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Question: You have Bitcoin and want to buy a $7 eBook online. There are 3 payment buttons. Which will you click?
Pay with PayPal
Pay with Bitcoin
Pay with Credit Card

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Author Topic: What would YOU do?  (Read 2654 times)
Stylus
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April 08, 2013, 02:50:53 PM
 #1

I think a lot of potential Bitcoin merchants would be interested in our honest answer.

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theta
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April 08, 2013, 03:49:51 PM
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Credit card unless BTC offers discount.
Credit card offers protection and often rewards (miles etc.) that come at a cost to the merchant (and a tidy profit for card issuer). Merchants should at the very least split the difference and offer a 3% discount for purchases with BTC. Then everybody wins (except Visa etc.)
Peter Lambert
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April 08, 2013, 04:06:21 PM
 #3

I don't have a paypal account.

I have bitcoins. Right now that $7 book would be about 36 mB, which I have available in my spending wallet. I believe we are nearing the top of the bitcoin bubble, so I have no problem buying something with bitcoins right now.

Use CoinBR to trade bitcoin stocks: CoinBR.com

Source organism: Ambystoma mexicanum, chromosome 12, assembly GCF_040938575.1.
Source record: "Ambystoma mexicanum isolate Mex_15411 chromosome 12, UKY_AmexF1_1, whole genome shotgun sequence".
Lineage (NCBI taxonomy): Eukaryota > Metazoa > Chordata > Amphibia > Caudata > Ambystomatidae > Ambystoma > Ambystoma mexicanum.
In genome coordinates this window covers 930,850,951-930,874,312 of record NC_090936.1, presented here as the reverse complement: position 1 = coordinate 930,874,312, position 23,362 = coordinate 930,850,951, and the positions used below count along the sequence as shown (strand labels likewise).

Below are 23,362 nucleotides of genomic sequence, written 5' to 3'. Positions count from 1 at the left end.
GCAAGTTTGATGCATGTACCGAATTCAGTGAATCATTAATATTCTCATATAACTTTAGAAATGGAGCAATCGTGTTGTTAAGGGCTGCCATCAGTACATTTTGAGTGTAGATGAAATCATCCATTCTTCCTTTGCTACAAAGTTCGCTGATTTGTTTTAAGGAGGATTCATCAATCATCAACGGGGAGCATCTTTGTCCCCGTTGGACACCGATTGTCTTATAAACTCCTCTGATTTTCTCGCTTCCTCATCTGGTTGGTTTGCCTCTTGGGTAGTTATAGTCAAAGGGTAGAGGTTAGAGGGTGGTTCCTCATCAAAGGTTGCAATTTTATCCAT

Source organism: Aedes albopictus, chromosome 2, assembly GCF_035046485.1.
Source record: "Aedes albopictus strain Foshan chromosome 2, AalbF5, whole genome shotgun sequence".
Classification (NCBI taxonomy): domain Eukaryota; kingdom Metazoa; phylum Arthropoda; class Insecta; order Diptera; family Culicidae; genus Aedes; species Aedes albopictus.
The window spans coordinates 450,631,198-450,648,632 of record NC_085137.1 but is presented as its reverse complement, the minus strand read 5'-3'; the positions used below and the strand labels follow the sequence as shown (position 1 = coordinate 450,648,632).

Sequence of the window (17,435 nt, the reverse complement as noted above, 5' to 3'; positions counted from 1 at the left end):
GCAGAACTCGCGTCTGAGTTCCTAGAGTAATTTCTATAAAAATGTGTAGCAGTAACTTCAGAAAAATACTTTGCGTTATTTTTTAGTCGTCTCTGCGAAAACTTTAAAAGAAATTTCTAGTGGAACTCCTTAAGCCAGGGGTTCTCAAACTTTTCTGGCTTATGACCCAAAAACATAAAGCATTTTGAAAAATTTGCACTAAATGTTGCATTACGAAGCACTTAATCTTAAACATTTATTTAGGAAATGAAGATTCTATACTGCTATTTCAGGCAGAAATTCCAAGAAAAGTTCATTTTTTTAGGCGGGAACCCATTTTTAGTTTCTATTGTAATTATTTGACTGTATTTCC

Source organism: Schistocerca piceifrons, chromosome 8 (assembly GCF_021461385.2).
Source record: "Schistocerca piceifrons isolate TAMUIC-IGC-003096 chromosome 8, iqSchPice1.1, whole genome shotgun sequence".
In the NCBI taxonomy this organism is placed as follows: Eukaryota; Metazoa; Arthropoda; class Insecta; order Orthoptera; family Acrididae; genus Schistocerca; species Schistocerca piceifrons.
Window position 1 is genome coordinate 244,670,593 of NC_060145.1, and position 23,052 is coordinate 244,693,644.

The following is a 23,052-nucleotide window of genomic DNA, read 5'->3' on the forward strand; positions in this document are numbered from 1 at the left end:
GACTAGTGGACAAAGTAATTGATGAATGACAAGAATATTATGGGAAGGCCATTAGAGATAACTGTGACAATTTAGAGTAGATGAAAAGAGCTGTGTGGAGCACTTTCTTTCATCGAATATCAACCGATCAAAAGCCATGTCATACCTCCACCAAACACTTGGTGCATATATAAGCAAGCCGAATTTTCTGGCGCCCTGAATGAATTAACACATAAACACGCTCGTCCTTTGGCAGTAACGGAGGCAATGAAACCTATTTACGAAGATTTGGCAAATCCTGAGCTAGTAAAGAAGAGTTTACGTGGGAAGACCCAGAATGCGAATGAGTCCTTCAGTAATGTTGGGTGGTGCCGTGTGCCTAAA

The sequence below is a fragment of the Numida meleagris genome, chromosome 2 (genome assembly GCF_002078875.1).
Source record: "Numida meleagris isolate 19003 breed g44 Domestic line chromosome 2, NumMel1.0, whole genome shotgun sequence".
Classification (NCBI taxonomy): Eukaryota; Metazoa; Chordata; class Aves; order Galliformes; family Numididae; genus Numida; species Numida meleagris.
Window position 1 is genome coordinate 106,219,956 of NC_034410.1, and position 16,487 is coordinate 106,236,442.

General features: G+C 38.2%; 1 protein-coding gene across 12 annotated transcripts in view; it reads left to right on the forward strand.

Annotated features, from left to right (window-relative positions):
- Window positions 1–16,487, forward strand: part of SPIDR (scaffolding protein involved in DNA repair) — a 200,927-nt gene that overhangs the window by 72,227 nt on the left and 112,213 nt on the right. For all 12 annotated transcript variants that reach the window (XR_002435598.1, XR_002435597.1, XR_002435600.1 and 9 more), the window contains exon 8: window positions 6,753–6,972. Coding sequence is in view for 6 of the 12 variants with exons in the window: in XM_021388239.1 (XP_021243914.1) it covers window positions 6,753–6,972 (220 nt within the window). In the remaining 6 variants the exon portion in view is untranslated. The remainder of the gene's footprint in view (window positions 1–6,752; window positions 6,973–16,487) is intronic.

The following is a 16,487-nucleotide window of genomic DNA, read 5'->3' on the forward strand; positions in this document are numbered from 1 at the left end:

The best place for betting with bitcoin: BitBet.us
Stylus
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April 08, 2013, 04:36:46 PM
 #4

Would a 3% discount be enough for you to buy with Bitcoins instead of PayPal or a credit card?

I'm interested because I'm considering adding Bitcoin buttons to an info products website. If I go to the expense of doing that, I want people to use them.

PizzaForCoins.com adds a BTC 0.03 surcharge (currently USD 5.45) to all orders. If BTC holders are willing to pay this kind of premium to use their Bitcoin, why shouldn't I do something similar?

Stylus Inkpen from Second Life
Mike Christ
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April 08, 2013, 04:46:07 PM
 #5

Pizzaforcoins isn't selling pizza; they're selling a service. The surcharge is for their service, not so they can profit off someone's want to use BTC.

Ploo
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April 08, 2013, 05:13:31 PM
 #6

Speaking of buying media online - I'd love to renew my spotify subscription with bitcoins. Have they said anything on the matter? Didn't one of the original spotify investors recently invest in bitpay?
jml
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April 08, 2013, 08:58:15 PM
 #7

Unless paying with BTC has a guarantee of not getting defrauded, I would pay either PP or CC. I would only pay BTC if I have 100% trust on an entity or person.